by Urmila Devi Dasi
Srila Prabhupada educational systems to produce high-class people, high not in wealth or status but in character. We often describe the ideal character of a brahmana (intellectual) as tolerant and austere, of a kshatriya (civic leader) as heroic, and so on. Yet for the training of our children, Srila Prabhupada also emphasized another quality: independence.
Brahmanas, kshatriyas, and vaishyas (farmers and merchants)can create their own vocations. Whether working directly in the service of Krishna or working to maintain their families, they don’t need to beg from others, and they don’t need much supervision. Such higher-class persons, willingly obedient to the spiritual master, are self-disciplined and therefore self-reliant. When we understand this kind of independence, we remove the problem of finding a vocational “place” for our children. They don’t need to beg work from anyone, in or out of ISKCON. For the self-disciplined, independent person, is there not unlimited work, unlimited service?
Make a list with your child of ways to spread Krishna consciousness. Surely he or she will have the ability and the inclination to perform some of them. Many will also provide income. Your child can choose a service and begin to prepare for it.
Here are some ideas:
- Open a prasadam restaurant.
- Open a health-food store and sell prasadam and Krishna conscious books.
- Open a shop for books and devotional paraphernalia.
- Publish devotional books.
- Sell Krishna conscious books retail or wholesale.
- Farm organically with oxen and sell produce.
- Cook and sell baked goods to stores.
- Teach courses that include a Krishna conscious perspective.
- Produce and sell Krishna conscious music.
- Sell Krishna conscious art.
- Write educational computer software for Krishna concious schools.
- Sell items or services useful to both devotees and nondevotees (such as groceries, cars, office supplies, tools, computers, printing, layout, electrical work, health care).
- Develop a Krishna conscious theater company of a professional standard.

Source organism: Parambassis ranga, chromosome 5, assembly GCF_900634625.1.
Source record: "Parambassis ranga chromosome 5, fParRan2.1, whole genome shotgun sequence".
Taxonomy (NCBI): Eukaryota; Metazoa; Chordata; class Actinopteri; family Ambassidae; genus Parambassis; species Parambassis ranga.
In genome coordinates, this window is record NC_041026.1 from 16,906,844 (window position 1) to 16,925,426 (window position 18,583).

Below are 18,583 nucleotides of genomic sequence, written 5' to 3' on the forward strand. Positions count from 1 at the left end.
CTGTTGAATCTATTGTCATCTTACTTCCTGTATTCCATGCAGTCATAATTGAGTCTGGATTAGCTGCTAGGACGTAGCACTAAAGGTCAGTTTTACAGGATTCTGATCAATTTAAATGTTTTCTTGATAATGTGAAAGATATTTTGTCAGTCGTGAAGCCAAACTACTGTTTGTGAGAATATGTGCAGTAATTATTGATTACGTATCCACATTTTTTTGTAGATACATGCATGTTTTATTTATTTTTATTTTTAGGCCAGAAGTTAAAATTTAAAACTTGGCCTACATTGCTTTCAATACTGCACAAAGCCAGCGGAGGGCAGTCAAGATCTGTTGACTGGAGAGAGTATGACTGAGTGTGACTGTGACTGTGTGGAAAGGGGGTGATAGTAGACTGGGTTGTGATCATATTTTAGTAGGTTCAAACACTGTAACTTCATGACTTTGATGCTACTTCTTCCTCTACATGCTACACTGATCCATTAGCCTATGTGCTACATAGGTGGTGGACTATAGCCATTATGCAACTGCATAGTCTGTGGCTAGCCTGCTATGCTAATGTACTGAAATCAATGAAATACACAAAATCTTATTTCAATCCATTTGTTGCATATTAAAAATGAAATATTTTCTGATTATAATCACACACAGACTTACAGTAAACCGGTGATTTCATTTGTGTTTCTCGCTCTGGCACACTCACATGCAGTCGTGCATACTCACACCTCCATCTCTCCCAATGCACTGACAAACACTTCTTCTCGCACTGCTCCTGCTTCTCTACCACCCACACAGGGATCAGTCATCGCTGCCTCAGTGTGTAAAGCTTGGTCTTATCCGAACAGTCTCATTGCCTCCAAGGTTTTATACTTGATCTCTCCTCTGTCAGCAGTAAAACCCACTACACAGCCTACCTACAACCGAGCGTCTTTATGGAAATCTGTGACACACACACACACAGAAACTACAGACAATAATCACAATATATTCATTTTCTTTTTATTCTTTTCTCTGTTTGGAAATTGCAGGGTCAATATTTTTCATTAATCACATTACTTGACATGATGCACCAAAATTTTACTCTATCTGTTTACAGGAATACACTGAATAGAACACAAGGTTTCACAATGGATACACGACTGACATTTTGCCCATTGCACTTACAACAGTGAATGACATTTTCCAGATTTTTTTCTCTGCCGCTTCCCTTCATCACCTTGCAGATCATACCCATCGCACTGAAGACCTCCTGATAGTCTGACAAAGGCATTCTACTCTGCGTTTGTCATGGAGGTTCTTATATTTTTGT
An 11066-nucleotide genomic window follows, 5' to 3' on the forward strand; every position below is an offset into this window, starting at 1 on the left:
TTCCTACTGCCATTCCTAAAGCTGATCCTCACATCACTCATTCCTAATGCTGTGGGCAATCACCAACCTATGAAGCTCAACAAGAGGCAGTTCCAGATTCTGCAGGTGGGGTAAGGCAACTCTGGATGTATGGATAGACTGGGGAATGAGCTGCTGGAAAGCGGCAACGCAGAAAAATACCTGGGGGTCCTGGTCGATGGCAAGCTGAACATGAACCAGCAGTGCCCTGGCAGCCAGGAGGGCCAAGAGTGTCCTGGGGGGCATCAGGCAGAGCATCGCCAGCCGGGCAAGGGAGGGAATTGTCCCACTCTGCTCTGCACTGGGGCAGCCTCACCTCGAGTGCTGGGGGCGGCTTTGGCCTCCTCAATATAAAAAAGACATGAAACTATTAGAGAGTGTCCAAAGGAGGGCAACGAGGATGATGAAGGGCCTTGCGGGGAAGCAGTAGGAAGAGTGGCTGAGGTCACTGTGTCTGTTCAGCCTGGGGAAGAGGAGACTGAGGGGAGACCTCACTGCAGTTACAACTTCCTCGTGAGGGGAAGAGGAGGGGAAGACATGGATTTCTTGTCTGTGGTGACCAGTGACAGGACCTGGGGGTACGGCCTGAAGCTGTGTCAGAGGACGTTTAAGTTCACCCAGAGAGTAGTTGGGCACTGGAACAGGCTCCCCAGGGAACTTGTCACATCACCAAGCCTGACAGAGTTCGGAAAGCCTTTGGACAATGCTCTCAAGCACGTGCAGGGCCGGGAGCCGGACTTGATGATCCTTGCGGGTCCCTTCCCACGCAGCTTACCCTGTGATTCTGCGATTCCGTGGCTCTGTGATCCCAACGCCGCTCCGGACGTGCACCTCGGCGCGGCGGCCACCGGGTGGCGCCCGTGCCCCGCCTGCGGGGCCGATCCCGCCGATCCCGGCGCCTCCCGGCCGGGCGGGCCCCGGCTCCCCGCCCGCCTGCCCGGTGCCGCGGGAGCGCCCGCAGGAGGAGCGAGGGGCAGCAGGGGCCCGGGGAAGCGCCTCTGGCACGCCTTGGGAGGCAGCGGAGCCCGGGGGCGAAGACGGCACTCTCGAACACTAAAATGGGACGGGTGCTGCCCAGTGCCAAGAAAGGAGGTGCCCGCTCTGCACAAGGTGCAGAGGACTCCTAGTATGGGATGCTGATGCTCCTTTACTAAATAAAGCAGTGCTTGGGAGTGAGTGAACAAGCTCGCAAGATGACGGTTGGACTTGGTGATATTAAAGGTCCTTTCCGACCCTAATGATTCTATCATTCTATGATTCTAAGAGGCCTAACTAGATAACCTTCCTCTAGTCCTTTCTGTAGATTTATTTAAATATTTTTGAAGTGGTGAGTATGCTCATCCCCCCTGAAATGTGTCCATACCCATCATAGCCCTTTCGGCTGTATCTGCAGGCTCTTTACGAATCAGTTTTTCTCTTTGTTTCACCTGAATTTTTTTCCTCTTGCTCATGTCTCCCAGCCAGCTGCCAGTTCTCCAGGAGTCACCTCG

- Start your own ISKCON center for spreading Krishna consciousness.
Here are some suggestions for fostering a higher-class mentality in your children, a mentality in which they’ll find positive ways to function independently.
Don’t think in terms of getting your son or daughter a good job and tying them to mundane schooling for that purpose. Let your child know that striving for “job security” by waiting upon others is less important than becoming Krishna conscious and teaching Krishna consciousness.
Put emphasis on practical education. From age eleven to age fourteen, let your children spend lots of time with adults who can train them in practical work. Most adolescents benefit from friendships with their peers. But learning practical service from adults and making spiritual friendship with them may provide a deeper relationship that is more valuable for bringing out good character.
Give the child some social, economic, and familial responsibility, at least by age twelve. For example, a fifteen- year-old can regularly volunteer some time at the local temple for a Krishna conscious project such as Food for Life. Even a twelve-year-old can do valuable service or earn money that will mean something for a family or a project. And as children mature, they can take on chores that demand more competence.
Give your children as much responsibility as they can handle. But for children under sixteen, be strict in giving strong direction in moral and spiritual decisions. Srila Prabhupada taught that children under sixteen should be dealt with so firmly that they won’t even consider disobeying. Especially, it’s up to you to set guide-lines on such matters as what they read, what they watch on TV, how they treat intoxicants, and how they behave toward members of the opposite sex. We don’t tell a fourteen-year-old, “Now I’ve informed you about marijuana, but it’s your choice.” We simply forbid it.
If a child of sixteen or older still depends on you for money, treat him the same way you would a friend in that circumstance—and expect the same compliance with rules.
See adolescents as useful members of society and give them opportunities to feel useful.
Train children from as young as possible to use intelligence in Krishna’s service.
Reward them for doing things voluntarily. Encourage vision and plans, even if undeveloped and immature.